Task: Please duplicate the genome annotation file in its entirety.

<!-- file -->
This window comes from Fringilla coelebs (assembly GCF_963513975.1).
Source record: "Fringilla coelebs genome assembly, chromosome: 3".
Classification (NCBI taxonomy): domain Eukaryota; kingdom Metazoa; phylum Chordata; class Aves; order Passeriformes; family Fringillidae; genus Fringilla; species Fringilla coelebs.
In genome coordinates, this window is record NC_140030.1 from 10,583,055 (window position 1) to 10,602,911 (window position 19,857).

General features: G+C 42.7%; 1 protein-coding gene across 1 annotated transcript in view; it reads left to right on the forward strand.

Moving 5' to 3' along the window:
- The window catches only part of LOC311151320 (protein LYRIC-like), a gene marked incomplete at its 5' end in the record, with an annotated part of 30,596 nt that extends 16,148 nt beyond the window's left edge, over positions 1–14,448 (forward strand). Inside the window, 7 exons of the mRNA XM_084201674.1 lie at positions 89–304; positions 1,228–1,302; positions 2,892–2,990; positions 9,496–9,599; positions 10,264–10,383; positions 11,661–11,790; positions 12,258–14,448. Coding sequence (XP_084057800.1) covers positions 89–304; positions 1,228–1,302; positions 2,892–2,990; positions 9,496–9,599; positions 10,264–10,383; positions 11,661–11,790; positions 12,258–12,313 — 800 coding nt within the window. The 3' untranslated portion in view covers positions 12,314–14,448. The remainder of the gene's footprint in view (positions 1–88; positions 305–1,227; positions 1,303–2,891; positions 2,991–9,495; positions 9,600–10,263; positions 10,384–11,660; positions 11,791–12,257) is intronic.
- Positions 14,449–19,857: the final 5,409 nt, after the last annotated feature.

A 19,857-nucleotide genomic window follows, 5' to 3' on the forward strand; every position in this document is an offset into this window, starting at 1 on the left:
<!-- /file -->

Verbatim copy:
This window comes from Fringilla coelebs (assembly GCF_963513975.1).
Source record: "Fringilla coelebs genome assembly, chromosome: 3".
Classification (NCBI taxonomy): domain Eukaryota; kingdom Metazoa; phylum Chordata; class Aves; order Passeriformes; family Fringillidae; genus Fringilla; species Fringilla coelebs.
In genome coordinates, this window is record NC_140030.1 from 10,583,055 (window position 1) to 10,602,911 (window position 19,857).

General features: G+C 42.7%; 1 protein-coding gene across 1 annotated transcript in view; it reads left to right on the forward strand.

Moving 5' to 3' along the window:
- The window catches only part of LOC311151320 (protein LYRIC-like), a gene marked incomplete at its 5' end in the record, with an annotated part of 30,596 nt that extends 16,148 nt beyond the window's left edge, over positions 1–14,448 (forward strand). Inside the window, 7 exons of the mRNA XM_084201674.1 lie at positions 89–304; positions 1,228–1,302; positions 2,892–2,990; positions 9,496–9,599; positions 10,264–10,383; positions 11,661–11,790; positions 12,258–14,448. Coding sequence (XP_084057800.1) covers positions 89–304; positions 1,228–1,302; positions 2,892–2,990; positions 9,496–9,599; positions 10,264–10,383; positions 11,661–11,790; positions 12,258–12,313 — 800 coding nt within the window. The 3' untranslated portion in view covers positions 12,314–14,448. The remainder of the gene's footprint in view (positions 1–88; positions 305–1,227; positions 1,303–2,891; positions 2,991–9,495; positions 9,600–10,263; positions 10,384–11,660; positions 11,791–12,257) is intronic.
- Positions 14,449–19,857: the final 5,409 nt, after the last annotated feature.

A 19,857-nucleotide genomic window follows, 5' to 3' on the forward strand; every position in this document is an offset into this window, starting at 1 on the left: